SerendipiteaJack has settled into a groove of Serendipitea’s Burrough's Brew – Coconut flavored tea which is also a fair trade and organic tea. The organic black tea is good quality and there are pieces of coconut in the tea. It is delicately flavored and doesn’t have an artificial taste. I like Vanilla better so for flavored tea I choose Serendipitea’s Colonille which I first discovered at the Soho Grande in NYC. Now we order their tea. Shipping is always prompt so we are rarely out of stock. They have a flat shipping charge so we usually order in quantity.
Check out our ordering experience here.

Infusing Tea
We almost never use tea bags (except for the forementioned). We standardly use a Yixing Chinese tea pot (1 of 4 depending on how many we are serving to) or a Large Heath Ceramics teapot. We've just retired out Tetsubin cast iron Japanese tea pot. We used to use the Japanese Bee House pot but converted after getting our first Chinese pot which we never wash only rinse lightly. I like a lot of tea or coffee so I like big mugs or cups. We drink out of Emile Henry mugs or the ones Jack’s mom made for us.

Miso
We use Westbrae Organic. We usually keep White on hand in case we have a Black Cod emergency.

Sugar
For baking use superfine or Baker’s Sugar or Palm Sugar if the recipe is forgiving. If you use Superfine Sugar you will have to use a little less than recommended as the crystals are smaller so you will put more in a cup. It really dissolves well. I always have a raw or gold sugar on hand as well as an assortment of browns and natural sugars like maple, date and palm. I also usually have a liquid sugar on hand as well. I’ve tried Billington’s sugar for coffee etc. and found it doesn’t dissolve well and it really doesn’t change the flavor significantly.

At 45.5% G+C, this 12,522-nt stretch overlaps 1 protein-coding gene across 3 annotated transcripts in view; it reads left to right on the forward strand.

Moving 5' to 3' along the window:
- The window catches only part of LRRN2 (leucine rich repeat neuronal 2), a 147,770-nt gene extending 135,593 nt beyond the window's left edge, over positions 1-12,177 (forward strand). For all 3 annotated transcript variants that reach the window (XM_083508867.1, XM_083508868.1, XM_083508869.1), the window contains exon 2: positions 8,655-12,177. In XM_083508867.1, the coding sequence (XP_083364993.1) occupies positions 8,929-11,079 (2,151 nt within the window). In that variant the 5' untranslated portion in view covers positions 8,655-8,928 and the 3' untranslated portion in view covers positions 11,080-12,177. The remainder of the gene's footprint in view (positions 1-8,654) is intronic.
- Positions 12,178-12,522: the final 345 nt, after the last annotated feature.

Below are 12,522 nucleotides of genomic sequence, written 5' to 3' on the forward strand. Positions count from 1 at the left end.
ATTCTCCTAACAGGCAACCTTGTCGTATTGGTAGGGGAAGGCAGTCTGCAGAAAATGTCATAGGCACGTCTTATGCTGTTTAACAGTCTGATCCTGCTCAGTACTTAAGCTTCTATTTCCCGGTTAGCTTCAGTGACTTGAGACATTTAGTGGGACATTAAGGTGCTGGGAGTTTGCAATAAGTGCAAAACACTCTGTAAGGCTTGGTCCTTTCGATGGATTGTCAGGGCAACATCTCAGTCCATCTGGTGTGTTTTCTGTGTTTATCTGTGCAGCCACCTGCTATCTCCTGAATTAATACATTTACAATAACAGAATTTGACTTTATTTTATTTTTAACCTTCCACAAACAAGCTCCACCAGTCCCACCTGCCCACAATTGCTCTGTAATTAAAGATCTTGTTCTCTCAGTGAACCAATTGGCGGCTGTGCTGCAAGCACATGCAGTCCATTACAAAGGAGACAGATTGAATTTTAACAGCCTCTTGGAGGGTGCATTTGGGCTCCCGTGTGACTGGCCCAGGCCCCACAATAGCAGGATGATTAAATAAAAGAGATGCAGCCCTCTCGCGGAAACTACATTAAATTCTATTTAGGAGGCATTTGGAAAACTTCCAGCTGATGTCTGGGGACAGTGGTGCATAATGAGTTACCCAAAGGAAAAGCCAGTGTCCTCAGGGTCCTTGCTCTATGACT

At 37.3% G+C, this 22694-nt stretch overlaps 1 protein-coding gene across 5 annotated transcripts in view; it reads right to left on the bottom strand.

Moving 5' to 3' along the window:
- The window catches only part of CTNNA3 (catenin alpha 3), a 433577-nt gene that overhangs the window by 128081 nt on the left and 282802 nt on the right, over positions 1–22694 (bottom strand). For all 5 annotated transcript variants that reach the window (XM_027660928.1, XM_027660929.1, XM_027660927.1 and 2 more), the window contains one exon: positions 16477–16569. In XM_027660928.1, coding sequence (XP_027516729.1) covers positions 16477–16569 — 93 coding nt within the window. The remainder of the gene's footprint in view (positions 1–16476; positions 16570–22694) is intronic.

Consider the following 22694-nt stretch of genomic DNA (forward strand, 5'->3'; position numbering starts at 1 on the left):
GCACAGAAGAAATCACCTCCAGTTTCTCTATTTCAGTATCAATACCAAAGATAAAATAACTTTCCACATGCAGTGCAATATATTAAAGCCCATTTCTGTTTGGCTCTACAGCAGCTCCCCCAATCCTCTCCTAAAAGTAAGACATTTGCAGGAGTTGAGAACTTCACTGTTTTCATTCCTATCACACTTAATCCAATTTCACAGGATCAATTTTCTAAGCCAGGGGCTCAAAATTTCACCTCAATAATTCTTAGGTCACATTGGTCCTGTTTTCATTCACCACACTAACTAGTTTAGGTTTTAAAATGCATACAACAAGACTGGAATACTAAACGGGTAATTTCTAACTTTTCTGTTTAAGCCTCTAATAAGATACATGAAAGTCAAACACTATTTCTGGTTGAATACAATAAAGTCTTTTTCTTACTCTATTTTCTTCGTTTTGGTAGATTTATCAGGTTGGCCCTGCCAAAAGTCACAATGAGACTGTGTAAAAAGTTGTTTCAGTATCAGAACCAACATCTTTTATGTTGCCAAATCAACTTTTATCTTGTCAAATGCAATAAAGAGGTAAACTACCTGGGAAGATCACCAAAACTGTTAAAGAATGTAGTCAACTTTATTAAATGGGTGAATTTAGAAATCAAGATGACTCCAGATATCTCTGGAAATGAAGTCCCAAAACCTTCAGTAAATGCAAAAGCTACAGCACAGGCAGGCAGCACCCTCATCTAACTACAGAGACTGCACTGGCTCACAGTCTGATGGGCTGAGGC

Milk
After using Clover Stornetta Organic 2% Milk for Trent for a while we switched to Straus Family Whole milk for the whole family. I like that we are supporting a family dairy with good farming practices who bottle in glass and don't homogenize.

Cream/Half & Half
I usually buy Straus Family if they have it or Clover Stornetta Organic or even Clover Stornetta non-organic (as these dairies do not use BHT or antibiotics). The cream has to be non-UHT. Non-UHT cream whips better besides the fact that I don’t like the whole ultra-pastuerized idea. We have a raw local milk available as well but the taste is strange and hard to get used to.
June 2005 - Rave reviews for Organic Pastures raw cream!!! If you live in California you're in luck! It has the consistency of clotted cream. The flavor seems to change seasonally - so if you don't like it the 1st time you try it wait a few months and try it again.


Butter
On hand we usually have Lurpak Unsalted (available widely, incl. Whole Foods) for Joanne’s breakfast (my backup is President unsalted) and Jack uses Pamplie when we can get it (his back-up is Clover salted). We usually keep butter really cold in the bottom of the refrigerator. The house salted is Kerrygold from Ireland. Kerrygold is widely available, including Trader Joe's and Whole Foods. (I just read an article that British butters are often made from imported cream so I will be following up on that – even though Kerrygold is Irish). For house unsalted I usually keep Organic Valley or Whole Foods brand 365 or Clover Stornetta Unsalted on hand for cooking.
Click here for our Butter Tasting Results!


Ghee
Ghee (clarified butter)
Stores really well in the fridge and besides being indispensable in Indian cooking it’s great to add to some olive oil for sautés to get a buttery flavor or by itself for pan frying or butter searing. It doesn’t burn as easily as plain butter as clarified butter has had the solids (which burn easily) removed. You can make it yourself and keep a jar in the fridge or buy it ready made. I usually have a jar of Purity Farms in the fridge.

kokuho
White Rice